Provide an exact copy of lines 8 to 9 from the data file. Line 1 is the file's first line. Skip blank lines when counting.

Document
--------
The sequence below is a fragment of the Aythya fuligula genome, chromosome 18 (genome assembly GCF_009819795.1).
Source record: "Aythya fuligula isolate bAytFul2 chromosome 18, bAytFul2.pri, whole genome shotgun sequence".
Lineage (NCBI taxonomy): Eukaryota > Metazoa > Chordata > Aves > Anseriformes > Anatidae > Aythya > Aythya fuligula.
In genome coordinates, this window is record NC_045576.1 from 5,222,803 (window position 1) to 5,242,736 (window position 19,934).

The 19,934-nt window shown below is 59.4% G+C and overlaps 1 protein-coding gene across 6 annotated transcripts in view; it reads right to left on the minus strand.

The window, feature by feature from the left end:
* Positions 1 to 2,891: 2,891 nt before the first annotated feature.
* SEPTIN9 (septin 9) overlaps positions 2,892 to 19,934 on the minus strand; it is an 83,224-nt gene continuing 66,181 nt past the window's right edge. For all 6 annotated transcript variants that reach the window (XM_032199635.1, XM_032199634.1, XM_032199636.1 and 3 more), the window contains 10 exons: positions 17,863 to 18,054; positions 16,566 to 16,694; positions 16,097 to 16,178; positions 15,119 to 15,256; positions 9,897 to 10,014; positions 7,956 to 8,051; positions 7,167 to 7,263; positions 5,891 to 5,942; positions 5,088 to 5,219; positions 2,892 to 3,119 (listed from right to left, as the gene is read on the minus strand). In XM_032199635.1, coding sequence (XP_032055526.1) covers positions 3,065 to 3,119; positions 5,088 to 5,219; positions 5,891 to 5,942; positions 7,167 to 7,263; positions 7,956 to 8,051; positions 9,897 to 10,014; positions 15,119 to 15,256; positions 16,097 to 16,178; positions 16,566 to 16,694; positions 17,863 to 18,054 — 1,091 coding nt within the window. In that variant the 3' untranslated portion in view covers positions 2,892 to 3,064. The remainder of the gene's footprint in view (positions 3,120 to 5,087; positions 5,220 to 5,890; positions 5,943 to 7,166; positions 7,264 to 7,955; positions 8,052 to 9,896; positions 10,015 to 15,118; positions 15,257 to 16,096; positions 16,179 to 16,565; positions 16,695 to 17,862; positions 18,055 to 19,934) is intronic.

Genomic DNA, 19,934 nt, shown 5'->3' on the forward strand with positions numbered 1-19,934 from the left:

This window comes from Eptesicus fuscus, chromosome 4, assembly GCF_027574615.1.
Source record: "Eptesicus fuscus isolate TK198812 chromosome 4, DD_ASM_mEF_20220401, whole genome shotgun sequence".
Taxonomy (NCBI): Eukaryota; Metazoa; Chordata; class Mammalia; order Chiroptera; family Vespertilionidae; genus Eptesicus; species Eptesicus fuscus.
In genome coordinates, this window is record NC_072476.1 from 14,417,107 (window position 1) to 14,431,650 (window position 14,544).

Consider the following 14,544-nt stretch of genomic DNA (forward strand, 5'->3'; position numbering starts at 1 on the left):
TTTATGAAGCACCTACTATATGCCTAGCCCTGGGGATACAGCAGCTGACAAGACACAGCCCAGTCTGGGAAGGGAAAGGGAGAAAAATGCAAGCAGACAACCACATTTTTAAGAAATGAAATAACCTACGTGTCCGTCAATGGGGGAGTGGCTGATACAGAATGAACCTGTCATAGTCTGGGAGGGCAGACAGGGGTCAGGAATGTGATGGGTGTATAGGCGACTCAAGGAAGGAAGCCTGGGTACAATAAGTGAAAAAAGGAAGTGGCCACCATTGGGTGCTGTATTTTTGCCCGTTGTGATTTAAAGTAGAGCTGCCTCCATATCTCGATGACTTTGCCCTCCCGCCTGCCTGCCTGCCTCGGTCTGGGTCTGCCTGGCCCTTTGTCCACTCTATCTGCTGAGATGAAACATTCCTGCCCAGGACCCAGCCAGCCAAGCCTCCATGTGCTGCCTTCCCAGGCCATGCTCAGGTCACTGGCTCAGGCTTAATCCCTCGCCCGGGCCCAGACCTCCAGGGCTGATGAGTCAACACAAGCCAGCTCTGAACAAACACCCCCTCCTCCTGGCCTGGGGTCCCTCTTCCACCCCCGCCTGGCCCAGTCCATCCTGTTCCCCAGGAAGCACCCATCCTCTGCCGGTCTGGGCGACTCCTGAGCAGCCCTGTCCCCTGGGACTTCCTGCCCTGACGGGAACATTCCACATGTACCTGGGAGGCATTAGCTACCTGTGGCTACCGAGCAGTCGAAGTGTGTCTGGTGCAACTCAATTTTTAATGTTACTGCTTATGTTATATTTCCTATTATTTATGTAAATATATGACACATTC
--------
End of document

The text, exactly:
* SEPTIN9 (septin 9) overlaps positions 2,892 to 19,934 on the minus strand; it is an 83,224-nt gene continuing 66,181 nt past the window's right edge. For all 6 annotated transcript variants that reach the window (XM_032199635.1, XM_032199634.1, XM_032199636.1 and 3 more), the window contains 10 exons: positions 17,863 to 18,054; positions 16,566 to 16,694; positions 16,097 to 16,178; positions 15,119 to 15,256; positions 9,897 to 10,014; positions 7,956 to 8,051; positions 7,167 to 7,263; positions 5,891 to 5,942; positions 5,088 to 5,219; positions 2,892 to 3,119 (listed from right to left, as the gene is read on the minus strand). In XM_032199635.1, coding sequence (XP_032055526.1) covers positions 3,065 to 3,119; positions 5,088 to 5,219; positions 5,891 to 5,942; positions 7,167 to 7,263; positions 7,956 to 8,051; positions 9,897 to 10,014; positions 15,119 to 15,256; positions 16,097 to 16,178; positions 16,566 to 16,694; positions 17,863 to 18,054 — 1,091 coding nt within the window. In that variant the 3' untranslated portion in view covers positions 2,892 to 3,064. The remainder of the gene's footprint in view (positions 3,120 to 5,087; positions 5,220 to 5,890; positions 5,943 to 7,166; positions 7,264 to 7,955; positions 8,052 to 9,896; positions 10,015 to 15,118; positions 15,257 to 16,096; positions 16,179 to 16,565; positions 16,695 to 17,862; positions 18,055 to 19,934) is intronic.

Genomic DNA, 19,934 nt, shown 5'->3' on the forward strand with positions numbered 1-19,934 from the left: